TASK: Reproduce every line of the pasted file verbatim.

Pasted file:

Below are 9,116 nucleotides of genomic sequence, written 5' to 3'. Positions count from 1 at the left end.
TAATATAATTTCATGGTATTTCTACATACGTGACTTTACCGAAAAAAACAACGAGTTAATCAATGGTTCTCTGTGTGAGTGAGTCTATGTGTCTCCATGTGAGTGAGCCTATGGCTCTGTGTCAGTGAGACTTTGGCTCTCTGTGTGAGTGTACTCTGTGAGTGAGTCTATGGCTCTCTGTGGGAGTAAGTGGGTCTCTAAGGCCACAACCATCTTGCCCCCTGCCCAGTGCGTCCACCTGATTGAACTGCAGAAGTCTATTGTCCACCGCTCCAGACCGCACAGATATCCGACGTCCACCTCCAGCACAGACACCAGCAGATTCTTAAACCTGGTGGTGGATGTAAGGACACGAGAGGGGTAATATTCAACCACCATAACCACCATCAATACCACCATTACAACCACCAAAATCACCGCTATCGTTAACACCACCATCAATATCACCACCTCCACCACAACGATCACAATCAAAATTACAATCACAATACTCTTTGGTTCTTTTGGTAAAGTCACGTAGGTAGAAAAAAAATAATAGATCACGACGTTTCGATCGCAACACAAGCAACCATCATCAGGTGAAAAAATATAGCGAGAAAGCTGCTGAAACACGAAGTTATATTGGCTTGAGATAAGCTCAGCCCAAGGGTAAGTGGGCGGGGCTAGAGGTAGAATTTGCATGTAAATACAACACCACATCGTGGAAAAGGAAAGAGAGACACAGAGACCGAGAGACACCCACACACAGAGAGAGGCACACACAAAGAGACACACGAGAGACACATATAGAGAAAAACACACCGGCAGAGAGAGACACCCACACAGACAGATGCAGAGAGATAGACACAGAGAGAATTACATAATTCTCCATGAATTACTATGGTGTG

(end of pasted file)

Below are 9,116 nucleotides of genomic sequence, written 5' to 3'. Positions count from 1 at the left end.
TAATATAATTTCATGGTATTTCTACATACGTGACTTTACCGAAAAAAACAACGAGTTAATCAATGGTTCTCTGTGTGAGTGAGTCTATGTGTCTCCATGTGAGTGAGCCTATGGCTCTGTGTCAGTGAGACTTTGGCTCTCTGTGTGAGTGTACTCTGTGAGTGAGTCTATGGCTCTCTGTGGGAGTAAGTGGGTCTCTAAGGCCACAACCATCTTGCCCCCTGCCCAGTGCGTCCACCTGATTGAACTGCAGAAGTCTATTGTCCACCGCTCCAGACCGCACAGATATCCGACGTCCACCTCCAGCACAGACACCAGCAGATTCTTAAACCTGGTGGTGGATGTAAGGACACGAGAGGGGTAATATTCAACCACCATAACCACCATCAATACCACCATTACAACCACCAAAATCACCGCTATCGTTAACACCACCATCAATATCACCACCTCCACCACAACGATCACAATCAAAATTACAATCACAATACTCTTTGGTTCTTTTGGTAAAGTCACGTAGGTAGAAAAAAAATAATAGATCACGACGTTTCGATCGCAACACAAGCAACCATCATCAGGTGAAAAAATATAGCGAGAAAGCTGCTGAAACACGAAGTTATATTGGCTTGAGATAAGCTCAGCCCAAGGGTAAGTGGGCGGGGCTAGAGGTAGAATTTGCATGTAAATACAACACCACATCGTGGAAAAGGAAAGAGAGACACAGAGACCGAGAGACACCCACACACAGAGAGAGGCACACACAAAGAGACACACGAGAGACACATATAGAGAAAAACACACCGGCAGAGAGAGACACCCACACAGACAGATGCAGAGAGATAGACACAGAGAGAATTACATAATTCTCCATGAATTACTATGGTGTG